The Dreyfus Prize in the Chemical Sciences

Krzysztof Matyjaszewski Awarded 2015 Dreyfus Prize

The Camille and Henry Dreyfus Foundation has announced that Krzysztof Matyjaszewski, the J. C. Warner University Professor of Natural Sciences at Carnegie Mellon University, has won the 2015 Dreyfus Prize in the Chemical Sciences, conferred this year in Making Molecules and Materials. The international prize, awarded biennially, consists of $250,000, a medal, and a citation. The award ceremony will be held at Carnegie Mellon University in the fall and will include a lecture by Matyjaszewski.

Matyjaszewski developed the process of atom transfer radical polymerization (ATRP), which has proven to be the most important advance in polymer synthesis in half a century. Based on ATRP, he has developed processes for efficiently synthesizing complex structured polymers and co-polymers, as well as many other important new materials. In addition to developing applications of ATRP, he has led this new field in understanding mechanisms and developing new catalysts. For example, his development of new copper complexes, over one million times more active than the original, have allowed catalysts to be reduced to parts per million levels, and has made the ATRP process sufficiently environmentally friendly that Matyjaszewski was awarded the 2009 Presidential Green Chemistry Challenge Award.

In addition to these major advances in polymer chemistry, Matyjaszewski has also been effective at transferring the ATRP process to industry, with applications that include automotive coatings, adhesives, cosmetics, inkjet printing, smart and electronic materials, and many others, with an estimated commercial value exceeding $20 billion. "Kris Matyjaszewski's work has made free radical polymerization a precision tool for polymer scientists to make controlled macromolecular structures, and has opened new avenues for industry in the control of polymer architecture in practical manufacturing processes," stated Matthew Tirrell, Dean and Founding Pritzker Director of the Institute for Molecular Engineering at the University of Chicago and Board Member of the Dreyfus Foundation.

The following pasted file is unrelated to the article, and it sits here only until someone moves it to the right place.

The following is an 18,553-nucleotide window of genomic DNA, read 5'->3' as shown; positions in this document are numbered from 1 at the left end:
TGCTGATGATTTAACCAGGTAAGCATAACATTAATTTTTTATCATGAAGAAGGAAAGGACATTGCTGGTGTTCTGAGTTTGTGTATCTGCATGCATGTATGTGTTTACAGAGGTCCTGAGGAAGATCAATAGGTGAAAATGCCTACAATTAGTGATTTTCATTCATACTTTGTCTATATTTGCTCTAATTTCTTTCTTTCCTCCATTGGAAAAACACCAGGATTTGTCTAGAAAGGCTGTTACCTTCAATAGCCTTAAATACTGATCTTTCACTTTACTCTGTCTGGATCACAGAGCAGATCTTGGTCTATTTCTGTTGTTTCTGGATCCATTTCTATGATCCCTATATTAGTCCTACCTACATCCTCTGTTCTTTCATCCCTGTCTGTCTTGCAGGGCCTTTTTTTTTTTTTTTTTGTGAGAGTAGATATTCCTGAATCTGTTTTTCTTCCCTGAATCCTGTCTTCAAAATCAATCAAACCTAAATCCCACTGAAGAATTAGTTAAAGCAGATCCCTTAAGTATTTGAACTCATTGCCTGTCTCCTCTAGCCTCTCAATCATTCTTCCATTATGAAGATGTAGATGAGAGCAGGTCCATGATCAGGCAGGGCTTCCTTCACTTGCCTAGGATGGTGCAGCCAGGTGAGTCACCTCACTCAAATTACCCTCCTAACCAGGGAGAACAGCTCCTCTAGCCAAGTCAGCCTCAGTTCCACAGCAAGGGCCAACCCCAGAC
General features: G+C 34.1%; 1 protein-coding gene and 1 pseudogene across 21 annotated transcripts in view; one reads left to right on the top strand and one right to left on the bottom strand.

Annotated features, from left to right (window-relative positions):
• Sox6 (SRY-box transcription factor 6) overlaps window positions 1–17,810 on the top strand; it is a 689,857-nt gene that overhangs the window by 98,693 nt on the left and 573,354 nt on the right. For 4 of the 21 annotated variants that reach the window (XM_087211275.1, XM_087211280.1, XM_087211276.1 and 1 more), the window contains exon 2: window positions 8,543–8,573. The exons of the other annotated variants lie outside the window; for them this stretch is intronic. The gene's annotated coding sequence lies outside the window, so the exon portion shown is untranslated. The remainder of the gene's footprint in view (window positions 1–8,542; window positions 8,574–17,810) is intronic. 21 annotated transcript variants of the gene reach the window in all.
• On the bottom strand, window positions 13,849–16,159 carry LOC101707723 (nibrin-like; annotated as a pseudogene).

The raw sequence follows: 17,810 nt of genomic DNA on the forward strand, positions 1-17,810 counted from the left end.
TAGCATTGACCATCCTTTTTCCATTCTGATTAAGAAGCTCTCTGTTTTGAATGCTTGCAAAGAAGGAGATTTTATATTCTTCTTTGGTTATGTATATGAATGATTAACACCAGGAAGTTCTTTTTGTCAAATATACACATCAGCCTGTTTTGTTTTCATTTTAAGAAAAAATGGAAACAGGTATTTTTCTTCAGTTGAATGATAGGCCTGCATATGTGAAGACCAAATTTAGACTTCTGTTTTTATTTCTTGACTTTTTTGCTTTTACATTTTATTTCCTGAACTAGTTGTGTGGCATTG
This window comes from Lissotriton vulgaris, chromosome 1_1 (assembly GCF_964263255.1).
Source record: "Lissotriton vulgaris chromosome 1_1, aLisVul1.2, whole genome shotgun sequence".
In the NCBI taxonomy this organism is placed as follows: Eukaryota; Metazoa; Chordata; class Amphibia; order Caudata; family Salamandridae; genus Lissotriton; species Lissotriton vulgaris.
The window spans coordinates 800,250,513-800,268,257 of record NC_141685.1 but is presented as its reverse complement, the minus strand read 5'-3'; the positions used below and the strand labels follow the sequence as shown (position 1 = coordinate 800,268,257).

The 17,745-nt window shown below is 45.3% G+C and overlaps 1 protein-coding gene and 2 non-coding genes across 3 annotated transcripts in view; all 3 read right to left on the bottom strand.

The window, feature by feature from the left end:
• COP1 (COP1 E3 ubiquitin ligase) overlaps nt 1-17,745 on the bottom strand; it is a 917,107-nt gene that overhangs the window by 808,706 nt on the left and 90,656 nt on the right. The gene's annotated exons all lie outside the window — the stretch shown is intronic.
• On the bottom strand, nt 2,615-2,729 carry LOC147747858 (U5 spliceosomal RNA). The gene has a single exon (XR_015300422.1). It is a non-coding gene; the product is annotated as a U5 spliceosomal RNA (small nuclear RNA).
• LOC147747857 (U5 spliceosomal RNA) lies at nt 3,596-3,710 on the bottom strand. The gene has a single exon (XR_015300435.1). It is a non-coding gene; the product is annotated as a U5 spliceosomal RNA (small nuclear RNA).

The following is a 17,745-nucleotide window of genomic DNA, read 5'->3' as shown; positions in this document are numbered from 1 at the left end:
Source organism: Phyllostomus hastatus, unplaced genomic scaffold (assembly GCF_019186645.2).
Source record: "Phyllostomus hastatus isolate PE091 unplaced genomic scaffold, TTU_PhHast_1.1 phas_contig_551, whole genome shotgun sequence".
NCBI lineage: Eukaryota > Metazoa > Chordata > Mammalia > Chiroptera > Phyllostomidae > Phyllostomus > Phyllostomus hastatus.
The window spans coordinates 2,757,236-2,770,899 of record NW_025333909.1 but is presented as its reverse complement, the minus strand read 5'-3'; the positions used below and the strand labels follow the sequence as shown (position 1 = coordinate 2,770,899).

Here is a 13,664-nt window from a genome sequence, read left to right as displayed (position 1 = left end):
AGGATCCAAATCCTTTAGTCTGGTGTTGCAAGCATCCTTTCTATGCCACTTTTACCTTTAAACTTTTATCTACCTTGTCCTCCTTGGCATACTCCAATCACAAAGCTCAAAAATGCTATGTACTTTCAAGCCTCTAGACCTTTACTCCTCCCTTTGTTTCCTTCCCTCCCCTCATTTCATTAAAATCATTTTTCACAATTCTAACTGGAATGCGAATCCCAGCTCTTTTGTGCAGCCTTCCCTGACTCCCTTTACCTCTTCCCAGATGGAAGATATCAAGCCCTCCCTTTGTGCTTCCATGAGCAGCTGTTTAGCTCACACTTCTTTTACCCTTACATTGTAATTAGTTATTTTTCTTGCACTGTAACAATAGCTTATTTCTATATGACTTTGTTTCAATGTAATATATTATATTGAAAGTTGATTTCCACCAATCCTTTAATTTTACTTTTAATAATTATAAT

Henry C. Walter, President of the Dreyfus Foundation, said, "Krzysztof Matyjaszewski's work in polymer chemistry follows in the tradition of Camille and Henry Dreyfus, who were major innovators in their day in making polymer materials. We are proud to recognize his immense accomplishments with the Dreyfus Prize."

"I feel very honored and flattered to receive the Dreyfus Prize for making molecules and materials. This recognition addresses not only contributions of my students and collaborators but also all polymer chemists working in the area of controlled/living polymerization focused on the precise synthesis of small molecules and macromolecular materials with controlled architecture and functionality for targeted applications," said Matyjaszewski.

Born in Poland, Matyjaszewski received his doctorate from the Polish Academy of Sciences in 1976. He completed a postdoctoral fellowship at the University of Florida and worked as a research associate at the Polish Academy from 1978 to 1984. He came to Carnegie Mellon in 1985 and was appointed the J. C. Warner Professor of the Natural Sciences in 1998. He was named University Professor in 2004. Matyjaszewski also directs the Center for Macromolecular Engineering.

Matyjaszewski has received many honors including election to the US National Academy of Engineering, Fellow of the American Chemical Society, the Wolf Prize, the Marie Sklodowska-Curie Medal of the Polish Chemical Society, several ACS awards related to both Polymer Science and Engineering, the inaugural AkzoNobel North America Science award, Japanese Polymer Science and Materials Science awards, as well as other national and international honors.

A video of the Award Ceremony is available HERE.


2015 Dreyfus Prize Topic is Making Molecules and Materials

photoThe Camille and Henry Dreyfus Foundation has selected Making Molecules and Materials as the topic of the 2015 Dreyfus Prize in the Chemical Sciences. The Dreyfus Prize, awarded biennially, recognizes an individual for exceptional and original research in a selected area of chemistry that has advanced the field in a major way.  The prize consists of a monetary award of $250,000, a medal, and a citation.

"Making molecules and materials is at the core of chemistry," said Dr. Marye Anne Fox, chair of the Dreyfus Foundation Scientific Affairs Committee. "The syntheses of new organic, inorganic, and solid state matter with sought after or novel properties have greatly improved quality of life."